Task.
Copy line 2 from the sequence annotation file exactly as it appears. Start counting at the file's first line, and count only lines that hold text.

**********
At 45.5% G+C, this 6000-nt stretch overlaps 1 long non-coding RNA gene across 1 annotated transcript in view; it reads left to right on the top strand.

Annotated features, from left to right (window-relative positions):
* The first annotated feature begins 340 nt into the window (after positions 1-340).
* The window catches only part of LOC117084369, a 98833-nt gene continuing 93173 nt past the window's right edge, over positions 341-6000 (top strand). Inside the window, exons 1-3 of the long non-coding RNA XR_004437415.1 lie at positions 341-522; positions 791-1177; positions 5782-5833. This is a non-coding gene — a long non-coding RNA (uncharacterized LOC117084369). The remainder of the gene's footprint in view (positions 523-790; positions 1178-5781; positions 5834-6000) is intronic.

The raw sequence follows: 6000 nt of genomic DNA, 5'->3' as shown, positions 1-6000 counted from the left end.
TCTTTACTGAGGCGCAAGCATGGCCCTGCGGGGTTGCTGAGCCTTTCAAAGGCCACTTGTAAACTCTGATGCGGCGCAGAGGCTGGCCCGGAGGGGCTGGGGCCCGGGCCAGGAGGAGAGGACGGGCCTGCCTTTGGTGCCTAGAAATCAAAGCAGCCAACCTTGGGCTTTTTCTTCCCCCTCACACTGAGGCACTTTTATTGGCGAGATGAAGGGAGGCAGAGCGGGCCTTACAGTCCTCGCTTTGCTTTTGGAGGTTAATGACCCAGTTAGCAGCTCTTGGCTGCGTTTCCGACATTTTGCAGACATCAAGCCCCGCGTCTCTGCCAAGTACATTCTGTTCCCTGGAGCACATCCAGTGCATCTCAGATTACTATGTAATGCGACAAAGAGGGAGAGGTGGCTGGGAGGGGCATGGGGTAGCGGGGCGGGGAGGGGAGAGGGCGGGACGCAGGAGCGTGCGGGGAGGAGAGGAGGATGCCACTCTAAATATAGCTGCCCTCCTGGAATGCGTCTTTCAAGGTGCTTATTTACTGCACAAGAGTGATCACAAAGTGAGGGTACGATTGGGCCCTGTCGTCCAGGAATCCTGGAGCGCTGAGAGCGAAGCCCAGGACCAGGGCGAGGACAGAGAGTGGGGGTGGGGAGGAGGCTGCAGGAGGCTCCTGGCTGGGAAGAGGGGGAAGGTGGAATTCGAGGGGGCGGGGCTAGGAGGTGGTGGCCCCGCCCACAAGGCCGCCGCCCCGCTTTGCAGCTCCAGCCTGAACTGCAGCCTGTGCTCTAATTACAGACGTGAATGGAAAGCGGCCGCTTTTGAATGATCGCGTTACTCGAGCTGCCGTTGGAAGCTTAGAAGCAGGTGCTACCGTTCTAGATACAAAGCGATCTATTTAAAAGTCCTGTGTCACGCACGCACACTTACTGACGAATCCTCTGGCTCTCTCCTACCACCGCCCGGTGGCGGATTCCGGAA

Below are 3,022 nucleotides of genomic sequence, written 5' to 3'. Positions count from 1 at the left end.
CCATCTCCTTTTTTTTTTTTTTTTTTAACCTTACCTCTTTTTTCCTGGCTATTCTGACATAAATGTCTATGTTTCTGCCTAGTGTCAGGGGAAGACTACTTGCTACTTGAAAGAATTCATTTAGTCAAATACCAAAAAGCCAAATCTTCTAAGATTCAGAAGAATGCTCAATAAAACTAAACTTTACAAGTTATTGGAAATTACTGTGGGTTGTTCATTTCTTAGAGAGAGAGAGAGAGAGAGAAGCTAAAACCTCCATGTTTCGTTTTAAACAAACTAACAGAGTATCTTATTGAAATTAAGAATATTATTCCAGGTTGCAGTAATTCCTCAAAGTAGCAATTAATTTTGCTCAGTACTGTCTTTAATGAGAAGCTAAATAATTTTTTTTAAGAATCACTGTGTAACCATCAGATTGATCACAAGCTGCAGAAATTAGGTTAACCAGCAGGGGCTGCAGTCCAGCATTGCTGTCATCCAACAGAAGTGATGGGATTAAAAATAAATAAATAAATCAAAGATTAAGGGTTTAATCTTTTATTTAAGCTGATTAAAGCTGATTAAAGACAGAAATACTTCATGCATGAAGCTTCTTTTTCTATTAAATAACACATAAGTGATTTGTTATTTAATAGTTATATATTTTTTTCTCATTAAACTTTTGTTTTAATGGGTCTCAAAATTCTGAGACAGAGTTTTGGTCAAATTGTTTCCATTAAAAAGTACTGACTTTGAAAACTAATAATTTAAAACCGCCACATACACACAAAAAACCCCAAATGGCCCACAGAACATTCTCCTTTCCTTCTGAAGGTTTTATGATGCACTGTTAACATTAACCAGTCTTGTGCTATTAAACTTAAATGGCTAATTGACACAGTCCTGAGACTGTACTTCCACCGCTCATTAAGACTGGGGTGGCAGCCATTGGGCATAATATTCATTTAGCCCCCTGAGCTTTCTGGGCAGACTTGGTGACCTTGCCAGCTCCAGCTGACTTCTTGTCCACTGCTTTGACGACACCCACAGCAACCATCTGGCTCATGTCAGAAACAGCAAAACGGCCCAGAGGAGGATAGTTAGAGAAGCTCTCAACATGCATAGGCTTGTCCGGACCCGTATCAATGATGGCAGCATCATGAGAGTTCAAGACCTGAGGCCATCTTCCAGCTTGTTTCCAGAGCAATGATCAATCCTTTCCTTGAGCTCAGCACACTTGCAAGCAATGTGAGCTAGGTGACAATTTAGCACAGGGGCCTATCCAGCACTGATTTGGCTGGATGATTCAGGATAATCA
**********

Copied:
Annotated features, from left to right (window-relative positions):